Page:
Treatment with cabozantinib induced similar quality of life results as treatment with everolimus in patients with advanced renal cell carcinoma, according to results of the randomized, open-label, international phase III METEOR trial.
David Cella, PhD
Treatment with cabozantinib (Cabometyx) induced similar quality of life (QoL) results as treatment with everolimus (Afinitor) in patients with advanced renal cell carcinoma (RCC), according to results of the randomized, open-label, international phase III METEOR trial.1
In the trial, investigators randomly assigned 658 patients with clear cell RCC to 60 mg of daily cabozantinib (n = 330) or 10 mg of daily everolimus (n = 328). By MSK criteria, approximately 46% of patients in each arm were in the favorable prognostic risk category, 41% were intermediate, and 13% were poor.
Patients in both arms completed the 19-item Functional Assessment of Cancer TherapyKidney Symptom Index (FKSI-19) and the 5-level EuroQol (EQ-5D-5L) questionnaires at baseline and throughout the study. Investigators converted severity scores from the 5 dimensions into a single population-based index value (EQ-Index) normalized across the 9 countries in the study for which index value sets were available.
Investigators also analyzed the 9-item FKSIDisease-Related Symptoms (FKSI-DRS), a subset of FKSI-19. Patients also completed a 20-cm vertical visual analog scale (EQ-VAS) scored from zero (“worst health you can imagine”) to 100 (“best health you can imagine”).
Investigators summarized data descriptively and by repeated-measures analysis; an effect size ≥0.3 was considered a clinically relevant difference.
FKSI-19 Total Score was 3.483 in the cabozantinib group versus –2.214 in the everolimus arm (effect size, –0.13). FKSI-DRS was –0.52 in the cabozantinib group versus –0.93 in the everolimus arm (effect size, 0.087). EQ-VAS was –1.32 in the cabozantinib group versus –1.27 in the everolimus group (effect size, –0.003). EQ-Index was –0.02 in both arms (effect size, –0.009).
“The METEOR trial showed that QoL declined initially and was generally maintained over time to a similar extent in both the cabozantinib and everolimus arms,” wrote first author David Cella, PhD, Department of Medical Social Sciences, Northwestern University Feinberg School of Medicine, and colleagues. “The totality of results, including progression-free survival (PFS), overall survival (OS), and objective response rate, shows that cabozantinib has a favorable clinical benefit compared with everolimus for previously treated patients with advanced RCC.”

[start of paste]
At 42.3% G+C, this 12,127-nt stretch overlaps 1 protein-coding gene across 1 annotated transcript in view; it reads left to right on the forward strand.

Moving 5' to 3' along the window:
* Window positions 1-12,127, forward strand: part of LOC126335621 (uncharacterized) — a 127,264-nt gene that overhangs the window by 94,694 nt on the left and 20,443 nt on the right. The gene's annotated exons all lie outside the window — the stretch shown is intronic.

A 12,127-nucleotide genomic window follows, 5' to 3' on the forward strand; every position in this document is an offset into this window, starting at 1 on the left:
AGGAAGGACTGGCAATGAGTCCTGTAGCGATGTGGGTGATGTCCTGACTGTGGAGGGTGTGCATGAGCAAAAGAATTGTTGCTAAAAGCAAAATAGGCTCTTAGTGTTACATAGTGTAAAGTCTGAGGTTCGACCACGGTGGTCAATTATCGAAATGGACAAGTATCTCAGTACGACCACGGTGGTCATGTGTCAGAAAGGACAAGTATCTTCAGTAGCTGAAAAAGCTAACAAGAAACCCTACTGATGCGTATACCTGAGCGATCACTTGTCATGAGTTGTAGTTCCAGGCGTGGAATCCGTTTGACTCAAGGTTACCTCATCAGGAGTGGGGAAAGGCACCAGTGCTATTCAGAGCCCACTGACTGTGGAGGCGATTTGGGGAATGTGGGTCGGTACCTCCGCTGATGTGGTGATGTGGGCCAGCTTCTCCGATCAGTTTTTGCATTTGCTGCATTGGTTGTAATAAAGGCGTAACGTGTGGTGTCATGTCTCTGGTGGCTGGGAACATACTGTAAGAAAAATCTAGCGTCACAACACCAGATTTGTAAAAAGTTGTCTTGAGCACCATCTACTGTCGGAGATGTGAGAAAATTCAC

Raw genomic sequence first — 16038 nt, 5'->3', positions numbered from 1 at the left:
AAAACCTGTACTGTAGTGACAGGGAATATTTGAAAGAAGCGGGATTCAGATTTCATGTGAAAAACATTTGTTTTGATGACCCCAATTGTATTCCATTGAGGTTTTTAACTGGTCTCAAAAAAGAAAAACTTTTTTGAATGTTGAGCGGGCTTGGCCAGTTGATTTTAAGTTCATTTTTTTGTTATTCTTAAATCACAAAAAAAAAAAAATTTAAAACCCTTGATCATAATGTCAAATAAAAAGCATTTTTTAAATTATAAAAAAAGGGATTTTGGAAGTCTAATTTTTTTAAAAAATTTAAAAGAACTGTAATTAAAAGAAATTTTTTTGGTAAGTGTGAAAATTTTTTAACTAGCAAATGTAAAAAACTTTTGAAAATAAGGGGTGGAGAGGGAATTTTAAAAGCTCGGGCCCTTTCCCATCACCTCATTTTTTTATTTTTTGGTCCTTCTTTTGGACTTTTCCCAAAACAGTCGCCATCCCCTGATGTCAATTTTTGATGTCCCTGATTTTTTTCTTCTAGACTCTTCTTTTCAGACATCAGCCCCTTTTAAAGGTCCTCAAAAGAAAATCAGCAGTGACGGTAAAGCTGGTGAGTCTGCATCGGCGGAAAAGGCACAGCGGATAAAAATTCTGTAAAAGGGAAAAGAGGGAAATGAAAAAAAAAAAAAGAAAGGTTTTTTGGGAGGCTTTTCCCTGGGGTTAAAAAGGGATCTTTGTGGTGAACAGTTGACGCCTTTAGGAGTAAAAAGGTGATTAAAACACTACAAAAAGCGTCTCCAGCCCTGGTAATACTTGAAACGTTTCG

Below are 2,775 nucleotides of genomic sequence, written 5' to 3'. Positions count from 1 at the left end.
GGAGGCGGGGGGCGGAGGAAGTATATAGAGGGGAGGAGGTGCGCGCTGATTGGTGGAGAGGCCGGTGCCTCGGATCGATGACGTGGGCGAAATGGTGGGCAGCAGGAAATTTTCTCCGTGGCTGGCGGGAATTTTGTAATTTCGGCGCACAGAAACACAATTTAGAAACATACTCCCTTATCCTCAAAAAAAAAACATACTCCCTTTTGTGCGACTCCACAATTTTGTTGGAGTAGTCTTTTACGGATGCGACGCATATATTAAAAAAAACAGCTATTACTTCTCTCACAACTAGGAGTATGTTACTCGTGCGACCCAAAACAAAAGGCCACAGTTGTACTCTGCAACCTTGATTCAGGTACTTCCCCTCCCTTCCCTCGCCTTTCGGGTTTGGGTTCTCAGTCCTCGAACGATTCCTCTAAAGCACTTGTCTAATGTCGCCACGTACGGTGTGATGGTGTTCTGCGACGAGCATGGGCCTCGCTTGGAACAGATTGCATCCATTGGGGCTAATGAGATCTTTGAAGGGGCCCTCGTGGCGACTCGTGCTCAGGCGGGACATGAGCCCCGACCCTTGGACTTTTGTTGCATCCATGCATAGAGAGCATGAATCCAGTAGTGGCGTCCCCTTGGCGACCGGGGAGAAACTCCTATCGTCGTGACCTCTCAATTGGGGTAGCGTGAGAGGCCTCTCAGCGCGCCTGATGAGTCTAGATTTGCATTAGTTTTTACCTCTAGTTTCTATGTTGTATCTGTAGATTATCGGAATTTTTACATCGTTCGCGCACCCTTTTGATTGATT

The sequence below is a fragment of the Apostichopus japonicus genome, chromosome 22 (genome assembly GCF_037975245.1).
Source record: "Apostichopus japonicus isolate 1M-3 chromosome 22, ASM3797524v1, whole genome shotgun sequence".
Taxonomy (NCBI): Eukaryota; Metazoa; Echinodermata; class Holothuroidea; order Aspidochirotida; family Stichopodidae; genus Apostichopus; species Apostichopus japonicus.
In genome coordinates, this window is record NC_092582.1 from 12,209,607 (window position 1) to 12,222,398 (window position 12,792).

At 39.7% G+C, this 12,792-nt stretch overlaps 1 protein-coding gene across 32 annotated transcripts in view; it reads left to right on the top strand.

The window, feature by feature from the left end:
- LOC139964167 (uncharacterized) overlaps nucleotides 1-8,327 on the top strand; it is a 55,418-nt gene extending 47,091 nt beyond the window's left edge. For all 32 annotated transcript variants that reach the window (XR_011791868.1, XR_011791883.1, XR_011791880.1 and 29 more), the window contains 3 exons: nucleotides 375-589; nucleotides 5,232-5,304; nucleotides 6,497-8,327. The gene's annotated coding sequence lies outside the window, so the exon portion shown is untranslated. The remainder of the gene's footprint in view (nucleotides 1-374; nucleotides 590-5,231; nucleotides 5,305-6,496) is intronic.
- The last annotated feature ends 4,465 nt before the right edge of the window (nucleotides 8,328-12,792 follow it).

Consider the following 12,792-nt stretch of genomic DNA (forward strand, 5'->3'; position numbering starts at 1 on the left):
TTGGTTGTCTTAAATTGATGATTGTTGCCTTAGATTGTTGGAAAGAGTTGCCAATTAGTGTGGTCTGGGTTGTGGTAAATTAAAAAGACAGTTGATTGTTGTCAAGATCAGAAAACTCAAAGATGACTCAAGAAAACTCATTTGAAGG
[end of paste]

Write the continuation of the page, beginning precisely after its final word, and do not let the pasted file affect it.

A majority of patients in each arm had received 1 prior VEGFR tyrosine kinase inhibitor (TKI; 71%), with approximately 30% of patients having received ≥2 prior VEGFR TKIs. Use of prior VEGFR TKIs included sunitinib (Sutent; 64% in the cabozantinib arm vs 62% in the everolimus arm), pazopanib (Votrient; 44% vs 41%), axitinib (Inlyta; 16% vs 17%), and sorafenib (Nexavar; 6% vs 9%). The rates of prior cytokines, PD-1/PD-L1 agents, and bevacizumab (Avastin) between the cabozantinib and everolimus arms were similar as well, at 12% versus 16%, 5% versus 4%, and 2% versus 3%, respectively. Across the study, approximately 33% of patients had received radiotherapy and 86% of patients had undergone nephrectomy.
Investigators found no differences between the treatment arms on the basis of descriptive summaries for the FKSI-19 Total, FKSI-DRS, or for the EQ instrument over time. There were also no treatment differences on the basis of a prespecified repeated-measures model change from baseline analysis for FKSI-19 Total or FKSI-DRS. Among the 19 individual items, the only differences observed were lower scores in the cabozantinib arm for diarrhea (1.280 vs –0.326) and nausea (–0.236 vs 0.069), and lower scores in the everolimus arm for shortness of breath (0.029 vs –0.271).
Based on the overall results from the METEOR trial, cabozantinib was approved by the FDA in April 2016 for the treatment of patients with advanced RCC following prior antiangiogenic therapy. The median OS in the overall population was 21.4 months with cabozantinib versus 16.5 months with everolimus (HR, 0.66;P= .0003). The median PFS was 7.4 months versus 3.9 months, respectively (HR, 0.51; P<.0001).2